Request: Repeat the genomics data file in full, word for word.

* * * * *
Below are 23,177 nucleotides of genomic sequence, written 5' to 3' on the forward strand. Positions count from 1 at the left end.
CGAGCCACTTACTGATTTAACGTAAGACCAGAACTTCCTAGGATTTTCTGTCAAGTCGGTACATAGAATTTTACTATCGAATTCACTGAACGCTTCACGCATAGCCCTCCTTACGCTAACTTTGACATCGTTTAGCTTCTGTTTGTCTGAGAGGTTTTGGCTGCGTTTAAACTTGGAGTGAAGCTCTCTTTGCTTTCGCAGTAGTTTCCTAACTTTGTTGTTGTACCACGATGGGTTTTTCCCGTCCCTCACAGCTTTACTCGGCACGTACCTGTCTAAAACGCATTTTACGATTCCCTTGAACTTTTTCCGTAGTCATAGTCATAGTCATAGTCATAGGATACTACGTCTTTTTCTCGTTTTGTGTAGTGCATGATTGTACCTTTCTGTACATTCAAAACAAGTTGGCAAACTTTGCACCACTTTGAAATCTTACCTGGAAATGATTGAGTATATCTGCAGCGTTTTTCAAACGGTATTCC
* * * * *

Below are 23,177 nucleotides of genomic sequence, written 5' to 3' on the forward strand. Positions count from 1 at the left end.
CGAGCCACTTACTGATTTAACGTAAGACCAGAACTTCCTAGGATTTTCTGTCAAGTCGGTACATAGAATTTTACTATCGAATTCACTGAACGCTTCACGCATAGCCCTCCTTACGCTAACTTTGACATCGTTTAGCTTCTGTTTGTCTGAGAGGTTTTGGCTGCGTTTAAACTTGGAGTGAAGCTCTCTTTGCTTTCGCAGTAGTTTCCTAACTTTGTTGTTGTACCACGATGGGTTTTTCCCGTCCCTCACAGCTTTACTCGGCACGTACCTGTCTAAAACGCATTTTACGATTCCCTTGAACTTTTTCCGTAGTCATAGTCATAGTCATAGTCATAGGATACTACGTCTTTTTCTCGTTTTGTGTAGTGCATGATTGTACCTTTCTGTACATTCAAAACAAGTTGGCAAACTTTGCACCACTTTGAAATCTTACCTGGAAATGATTGAGTATATCTGCAGCGTTTTTCAAACGGTATTCC